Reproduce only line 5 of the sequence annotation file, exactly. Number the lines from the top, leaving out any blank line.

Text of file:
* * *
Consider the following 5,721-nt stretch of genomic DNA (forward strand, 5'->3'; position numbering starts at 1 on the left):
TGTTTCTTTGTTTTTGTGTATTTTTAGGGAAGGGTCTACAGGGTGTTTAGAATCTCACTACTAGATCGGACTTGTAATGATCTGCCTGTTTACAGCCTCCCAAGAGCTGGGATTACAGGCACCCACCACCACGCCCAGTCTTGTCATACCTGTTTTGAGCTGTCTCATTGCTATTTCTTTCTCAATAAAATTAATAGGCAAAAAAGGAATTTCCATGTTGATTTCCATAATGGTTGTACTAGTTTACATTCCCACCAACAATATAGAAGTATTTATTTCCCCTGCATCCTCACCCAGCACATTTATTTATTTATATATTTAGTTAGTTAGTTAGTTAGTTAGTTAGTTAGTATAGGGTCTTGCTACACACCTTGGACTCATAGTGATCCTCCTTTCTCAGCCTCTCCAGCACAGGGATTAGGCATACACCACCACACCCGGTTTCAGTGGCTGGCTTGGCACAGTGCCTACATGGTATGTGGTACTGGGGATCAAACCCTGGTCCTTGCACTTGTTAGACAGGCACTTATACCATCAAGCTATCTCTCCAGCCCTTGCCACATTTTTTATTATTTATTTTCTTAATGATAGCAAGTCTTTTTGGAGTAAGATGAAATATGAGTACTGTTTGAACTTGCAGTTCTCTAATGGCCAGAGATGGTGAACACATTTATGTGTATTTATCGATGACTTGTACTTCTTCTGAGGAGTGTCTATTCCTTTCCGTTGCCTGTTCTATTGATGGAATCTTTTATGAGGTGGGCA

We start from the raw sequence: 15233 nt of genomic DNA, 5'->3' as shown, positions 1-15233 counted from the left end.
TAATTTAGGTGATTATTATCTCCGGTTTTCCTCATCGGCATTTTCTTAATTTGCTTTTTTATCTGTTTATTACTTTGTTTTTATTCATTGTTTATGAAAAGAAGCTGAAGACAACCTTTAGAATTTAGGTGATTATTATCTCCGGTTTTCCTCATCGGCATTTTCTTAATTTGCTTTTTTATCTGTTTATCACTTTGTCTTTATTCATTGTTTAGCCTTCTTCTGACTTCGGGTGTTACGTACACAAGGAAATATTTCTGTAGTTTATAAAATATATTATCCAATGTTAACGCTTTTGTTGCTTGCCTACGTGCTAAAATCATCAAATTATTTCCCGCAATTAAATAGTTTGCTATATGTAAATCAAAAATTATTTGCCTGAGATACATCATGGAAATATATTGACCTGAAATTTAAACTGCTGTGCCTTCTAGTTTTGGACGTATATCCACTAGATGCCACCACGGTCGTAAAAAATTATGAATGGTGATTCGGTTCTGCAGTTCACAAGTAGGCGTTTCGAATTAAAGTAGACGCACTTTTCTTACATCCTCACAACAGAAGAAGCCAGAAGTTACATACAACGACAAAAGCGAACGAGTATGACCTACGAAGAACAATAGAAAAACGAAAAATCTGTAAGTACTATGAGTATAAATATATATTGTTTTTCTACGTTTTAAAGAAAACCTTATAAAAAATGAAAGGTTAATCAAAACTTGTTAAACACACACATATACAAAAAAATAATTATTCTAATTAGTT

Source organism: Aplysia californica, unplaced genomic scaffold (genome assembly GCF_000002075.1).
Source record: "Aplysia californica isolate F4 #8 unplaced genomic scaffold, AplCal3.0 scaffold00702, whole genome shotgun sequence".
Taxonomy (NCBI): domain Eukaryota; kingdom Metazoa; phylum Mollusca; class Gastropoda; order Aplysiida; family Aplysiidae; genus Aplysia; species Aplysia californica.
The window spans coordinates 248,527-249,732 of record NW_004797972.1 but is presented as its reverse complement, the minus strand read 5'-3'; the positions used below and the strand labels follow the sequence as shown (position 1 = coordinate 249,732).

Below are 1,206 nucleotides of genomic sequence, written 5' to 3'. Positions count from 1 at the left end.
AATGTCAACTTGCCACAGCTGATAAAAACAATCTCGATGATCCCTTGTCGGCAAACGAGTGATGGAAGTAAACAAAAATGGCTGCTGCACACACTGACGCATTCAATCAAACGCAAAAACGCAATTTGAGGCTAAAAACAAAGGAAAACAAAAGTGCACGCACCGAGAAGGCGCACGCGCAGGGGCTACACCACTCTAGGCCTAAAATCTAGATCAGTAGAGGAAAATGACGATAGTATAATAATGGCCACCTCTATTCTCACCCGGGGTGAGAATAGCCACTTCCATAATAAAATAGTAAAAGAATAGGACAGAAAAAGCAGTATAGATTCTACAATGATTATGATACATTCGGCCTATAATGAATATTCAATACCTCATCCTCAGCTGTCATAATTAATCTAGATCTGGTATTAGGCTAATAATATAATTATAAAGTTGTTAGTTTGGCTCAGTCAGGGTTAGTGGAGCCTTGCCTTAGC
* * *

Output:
Source organism: Aplysia californica, unplaced genomic scaffold (genome assembly GCF_000002075.1).